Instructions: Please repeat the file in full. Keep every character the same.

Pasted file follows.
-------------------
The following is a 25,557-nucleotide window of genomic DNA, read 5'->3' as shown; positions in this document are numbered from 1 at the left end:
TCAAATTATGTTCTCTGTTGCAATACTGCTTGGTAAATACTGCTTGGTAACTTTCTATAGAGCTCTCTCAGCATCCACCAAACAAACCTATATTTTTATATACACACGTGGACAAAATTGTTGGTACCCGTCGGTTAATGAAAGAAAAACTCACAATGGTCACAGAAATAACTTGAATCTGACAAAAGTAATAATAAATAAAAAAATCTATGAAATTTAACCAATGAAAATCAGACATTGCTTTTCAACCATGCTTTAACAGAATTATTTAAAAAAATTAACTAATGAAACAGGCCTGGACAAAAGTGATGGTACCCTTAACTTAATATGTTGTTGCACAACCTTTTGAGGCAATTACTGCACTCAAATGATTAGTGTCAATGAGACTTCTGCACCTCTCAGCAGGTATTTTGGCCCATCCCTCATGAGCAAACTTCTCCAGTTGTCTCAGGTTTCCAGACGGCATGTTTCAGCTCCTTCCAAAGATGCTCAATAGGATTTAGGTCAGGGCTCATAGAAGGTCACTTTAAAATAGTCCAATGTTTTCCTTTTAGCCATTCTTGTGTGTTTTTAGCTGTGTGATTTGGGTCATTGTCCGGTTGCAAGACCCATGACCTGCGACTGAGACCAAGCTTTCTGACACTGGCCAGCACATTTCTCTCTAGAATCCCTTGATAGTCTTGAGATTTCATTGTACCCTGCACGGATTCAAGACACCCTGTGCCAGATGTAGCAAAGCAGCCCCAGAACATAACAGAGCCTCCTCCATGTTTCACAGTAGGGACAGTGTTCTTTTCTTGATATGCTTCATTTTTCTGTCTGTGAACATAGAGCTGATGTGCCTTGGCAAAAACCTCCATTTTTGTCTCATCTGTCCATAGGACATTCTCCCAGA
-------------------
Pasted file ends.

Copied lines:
The following is a 25,557-nucleotide window of genomic DNA, read 5'->3' as shown; positions in this document are numbered from 1 at the left end:
TCAAATTATGTTCTCTGTTGCAATACTGCTTGGTAAATACTGCTTGGTAACTTTCTATAGAGCTCTCTCAGCATCCACCAAACAAACCTATATTTTTATATACACACGTGGACAAAATTGTTGGTACCCGTCGGTTAATGAAAGAAAAACTCACAATGGTCACAGAAATAACTTGAATCTGACAAAAGTAATAATAAATAAAAAAATCTATGAAATTTAACCAATGAAAATCAGACATTGCTTTTCAACCATGCTTTAACAGAATTATTTAAAAAAATTAACTAATGAAACAGGCCTGGACAAAAGTGATGGTACCCTTAACTTAATATGTTGTTGCACAACCTTTTGAGGCAATTACTGCACTCAAATGATTAGTGTCAATGAGACTTCTGCACCTCTCAGCAGGTATTTTGGCCCATCCCTCATGAGCAAACTTCTCCAGTTGTCTCAGGTTTCCAGACGGCATGTTTCAGCTCCTTCCAAAGATGCTCAATAGGATTTAGGTCAGGGCTCATAGAAGGTCACTTTAAAATAGTCCAATGTTTTCCTTTTAGCCATTCTTGTGTGTTTTTAGCTGTGTGATTTGGGTCATTGTCCGGTTGCAAGACCCATGACCTGCGACTGAGACCAAGCTTTCTGACACTGGCCAGCACATTTCTCTCTAGAATCCCTTGATAGTCTTGAGATTTCATTGTACCCTGCACGGATTCAAGACACCCTGTGCCAGATGTAGCAAAGCAGCCCCAGAACATAACAGAGCCTCCTCCATGTTTCACAGTAGGGACAGTGTTCTTTTCTTGATATGCTTCATTTTTCTGTCTGTGAACATAGAGCTGATGTGCCTTGGCAAAAACCTCCATTTTTGTCTCATCTGTCCATAGGACATTCTCCCAGA